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Women's march and the wide world of sports

by Alyssa Daley - Executive Editor
Tue, Jan 31st 2017 11:00 pm
Photo taken from upload.wikimedia.org
Photo taken from upload.wikimedia.org

  This year's Women's March on Washington, D.C., was massive; a record number of people marched in support of women's rights and gender equality, with a crowd estimated to be three times the number of people who attended Trump's inauguration, according to The New York Times. It took place Saturday, Jan. 21, a day after Donald Trump was sworn in as president of the United States.

Athletes all over the world voiced their opinions on the matter and most were in support of the thousands of people who marched in cities all over the world. Using the hashtag "#womensmarch" Cleveland Cavaliers forward Lebron James, American tennis player Nicole Gibbs, Detroit Lions linebacker Deandre Levy and others either participated in the march or spoke up on social media about the importance of all people walking in support of one another and equal rights.

The first Women's March on Washington was held March 3, 1913, one day before the inauguration of Woodrow Wilson, for the right to vote, according to the smithsonianmag.com Over the years the suffragette movement has evolved to encompass gender equality as a whole, protection for immigrants, the rights of the minority and LGBTQ communities as well as the right to have access to women's health services. Some people believe the movement is purely a feminist protest and associate the negative connotations that come with the word "feminist" to the march.

The true definition of feminism, however, is the advocacy of women's rights on the basis of the equality of the sexes, according to the Merriam Webster Dictionary. This means feminists are for the equality for all and this is the cause both men and women from all corners of the world supported that day.

The gender wage gap and gender discrimination as a whole in the world of sports is an enormous issue. In 2016 Forbes did a study and compiled a list of which professional sports were "the most gender-equitable." Tennis was at the top with the magazine stating that it is the only sport that places women on the Forbes' "World's 100 Highest-Paid Athletes". Besides tennis, the Fédération Internationale de Volleyball, World Major Marathons and the World Surf League ensure that both the male and female winners of their competitions are given the same amount in prize money.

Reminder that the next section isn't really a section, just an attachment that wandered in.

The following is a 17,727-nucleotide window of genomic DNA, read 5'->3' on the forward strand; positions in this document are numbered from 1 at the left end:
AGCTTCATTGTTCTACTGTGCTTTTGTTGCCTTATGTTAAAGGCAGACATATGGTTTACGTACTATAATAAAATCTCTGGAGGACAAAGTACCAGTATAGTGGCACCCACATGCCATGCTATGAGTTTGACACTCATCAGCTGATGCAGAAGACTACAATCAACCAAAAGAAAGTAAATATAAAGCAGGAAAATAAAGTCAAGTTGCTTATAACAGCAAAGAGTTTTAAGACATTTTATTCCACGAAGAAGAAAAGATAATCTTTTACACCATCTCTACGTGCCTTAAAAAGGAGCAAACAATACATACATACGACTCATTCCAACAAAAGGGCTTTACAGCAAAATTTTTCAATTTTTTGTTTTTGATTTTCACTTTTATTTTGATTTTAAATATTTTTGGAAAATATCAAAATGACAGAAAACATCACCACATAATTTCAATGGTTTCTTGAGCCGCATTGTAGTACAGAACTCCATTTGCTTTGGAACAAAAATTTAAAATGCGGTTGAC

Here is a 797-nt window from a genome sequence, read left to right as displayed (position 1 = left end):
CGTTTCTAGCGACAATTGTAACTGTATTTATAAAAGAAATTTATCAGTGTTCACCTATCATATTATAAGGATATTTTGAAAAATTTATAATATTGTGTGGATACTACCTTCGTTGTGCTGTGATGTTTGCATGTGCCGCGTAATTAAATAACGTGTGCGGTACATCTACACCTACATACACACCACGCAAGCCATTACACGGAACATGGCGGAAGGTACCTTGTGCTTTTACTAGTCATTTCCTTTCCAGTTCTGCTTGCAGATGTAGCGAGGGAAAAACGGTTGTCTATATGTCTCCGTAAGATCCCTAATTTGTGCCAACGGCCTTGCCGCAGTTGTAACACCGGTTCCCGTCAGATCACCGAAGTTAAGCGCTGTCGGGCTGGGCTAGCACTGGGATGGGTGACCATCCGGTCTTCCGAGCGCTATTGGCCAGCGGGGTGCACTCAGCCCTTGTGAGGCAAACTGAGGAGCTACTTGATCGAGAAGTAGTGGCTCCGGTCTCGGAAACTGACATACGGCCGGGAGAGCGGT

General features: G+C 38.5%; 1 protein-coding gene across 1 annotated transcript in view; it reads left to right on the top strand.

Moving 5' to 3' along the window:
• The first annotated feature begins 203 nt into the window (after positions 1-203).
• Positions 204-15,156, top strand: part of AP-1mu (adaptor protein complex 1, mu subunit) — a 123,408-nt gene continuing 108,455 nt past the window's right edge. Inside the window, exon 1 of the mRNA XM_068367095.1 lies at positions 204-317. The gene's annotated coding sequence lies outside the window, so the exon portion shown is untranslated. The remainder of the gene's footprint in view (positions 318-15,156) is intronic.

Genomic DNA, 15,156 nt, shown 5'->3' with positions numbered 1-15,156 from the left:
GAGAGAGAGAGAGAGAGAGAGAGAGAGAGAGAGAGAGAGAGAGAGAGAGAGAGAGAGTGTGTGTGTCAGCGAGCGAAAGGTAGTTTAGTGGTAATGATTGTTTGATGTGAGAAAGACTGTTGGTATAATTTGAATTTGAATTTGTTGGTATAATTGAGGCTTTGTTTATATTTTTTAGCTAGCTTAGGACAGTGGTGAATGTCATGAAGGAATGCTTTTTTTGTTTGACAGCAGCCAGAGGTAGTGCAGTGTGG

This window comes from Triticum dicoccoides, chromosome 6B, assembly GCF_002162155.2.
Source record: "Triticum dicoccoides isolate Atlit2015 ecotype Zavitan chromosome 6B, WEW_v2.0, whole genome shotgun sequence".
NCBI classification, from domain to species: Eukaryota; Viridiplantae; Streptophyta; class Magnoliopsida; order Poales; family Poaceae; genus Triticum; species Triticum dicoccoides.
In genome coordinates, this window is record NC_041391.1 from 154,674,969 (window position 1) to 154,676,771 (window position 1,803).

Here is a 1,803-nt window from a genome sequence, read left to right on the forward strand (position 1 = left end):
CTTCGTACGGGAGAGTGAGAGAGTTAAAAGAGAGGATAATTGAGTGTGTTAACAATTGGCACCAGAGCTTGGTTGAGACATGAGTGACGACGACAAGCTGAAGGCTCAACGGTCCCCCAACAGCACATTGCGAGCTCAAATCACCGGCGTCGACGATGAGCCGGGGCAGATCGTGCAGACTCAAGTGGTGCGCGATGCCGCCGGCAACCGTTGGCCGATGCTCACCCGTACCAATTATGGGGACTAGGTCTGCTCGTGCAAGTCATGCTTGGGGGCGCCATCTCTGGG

On the other end of the spectrum lies the majority of all professional golf leagues and tournaments as well as the difference between the NBA and the WNBA. According to Forbes, the WNBA has a minimum salary of $109,500 and a maximum of $878,000 while the NBA's minimum salary is around $525,093 and the maximum is $16.407 million.

I shouldn't have to tell you this is an incredibly large gap that exists without reason. In all professional sports women and men play the game with just as much dedication, passion, enthusiasm, etcetera. The only possible difference, and it is to no fault of the female athletes or sports teams, is that men's sports tend to be advertised and broadcasted on a larger scale. The only reason for this is that our society unfortunately still falls privy to the belief that men are more capable than women outside the domestic domain.

I cannot tell you what will change this male-dominated perspective on a local, national or international scale. However, the fact that so many people came out in support of this year's Women's March, no matter what their skin color, gender or religious beliefs proves there are those who wish to make that change come about. To see that the professional sports community understands that there is still a long way to go on its end as well and there are those who are assertive enough in their fight for equality to say something is hopeful.

Unfortunately our new president has already begun to dissolve the laws and policies in place to protect the rights of minority groups in our nation but as we saw in the days before and after his inauguration the division between those who see the discrimination and male gender bias and those who do not has solidified and both sides seem to be standing firm on their beliefs no matter which side you may think is right or wrong. We just have to remember that standing up for what we believe in should not be something we do only once or twice a year. It should be something we do every day of our lives even if the decisions we make based on those beliefs seem small and inconsequential.


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Taken by Vincent Croce:
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